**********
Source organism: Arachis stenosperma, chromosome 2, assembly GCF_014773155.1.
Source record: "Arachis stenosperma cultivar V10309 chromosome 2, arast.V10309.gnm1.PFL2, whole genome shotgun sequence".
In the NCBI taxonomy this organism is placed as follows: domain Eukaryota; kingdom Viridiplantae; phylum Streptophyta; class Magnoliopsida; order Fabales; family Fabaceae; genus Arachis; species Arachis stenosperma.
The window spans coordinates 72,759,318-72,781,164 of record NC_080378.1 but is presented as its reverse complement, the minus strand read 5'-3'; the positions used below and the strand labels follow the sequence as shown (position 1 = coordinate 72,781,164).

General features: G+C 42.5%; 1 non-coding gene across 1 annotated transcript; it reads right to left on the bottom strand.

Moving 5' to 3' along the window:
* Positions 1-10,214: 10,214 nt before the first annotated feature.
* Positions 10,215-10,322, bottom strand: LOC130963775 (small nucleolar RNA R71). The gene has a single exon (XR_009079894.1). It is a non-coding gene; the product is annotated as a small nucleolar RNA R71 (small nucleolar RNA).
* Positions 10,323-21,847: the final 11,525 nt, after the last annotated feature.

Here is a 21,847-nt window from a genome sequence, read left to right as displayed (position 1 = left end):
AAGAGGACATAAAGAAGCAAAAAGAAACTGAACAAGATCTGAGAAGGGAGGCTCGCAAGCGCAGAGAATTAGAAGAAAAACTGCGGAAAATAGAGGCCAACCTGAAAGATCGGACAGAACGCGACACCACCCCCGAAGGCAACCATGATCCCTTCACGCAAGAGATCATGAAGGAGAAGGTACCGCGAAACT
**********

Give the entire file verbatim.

Source organism: Arachis stenosperma, chromosome 2, assembly GCF_014773155.1.
Source record: "Arachis stenosperma cultivar V10309 chromosome 2, arast.V10309.gnm1.PFL2, whole genome shotgun sequence".
In the NCBI taxonomy this organism is placed as follows: domain Eukaryota; kingdom Viridiplantae; phylum Streptophyta; class Magnoliopsida; order Fabales; family Fabaceae; genus Arachis; species Arachis stenosperma.
The window spans coordinates 72,759,318-72,781,164 of record NC_080378.1 but is presented as its reverse complement, the minus strand read 5'-3'; the positions used below and the strand labels follow the sequence as shown (position 1 = coordinate 72,781,164).

General features: G+C 42.5%; 1 non-coding gene across 1 annotated transcript; it reads right to left on the bottom strand.

Moving 5' to 3' along the window:
* Positions 1-10,214: 10,214 nt before the first annotated feature.
* Positions 10,215-10,322, bottom strand: LOC130963775 (small nucleolar RNA R71). The gene has a single exon (XR_009079894.1). It is a non-coding gene; the product is annotated as a small nucleolar RNA R71 (small nucleolar RNA).
* Positions 10,323-21,847: the final 11,525 nt, after the last annotated feature.

Here is a 21,847-nt window from a genome sequence, read left to right as displayed (position 1 = left end):
AAGAGGACATAAAGAAGCAAAAAGAAACTGAACAAGATCTGAGAAGGGAGGCTCGCAAGCGCAGAGAATTAGAAGAAAAACTGCGGAAAATAGAGGCCAACCTGAAAGATCGGACAGAACGCGACACCACCCCCGAAGGCAACCATGATCCCTTCACGCAAGAGATCATGAAGGAGAAGGTACCGCGAAACT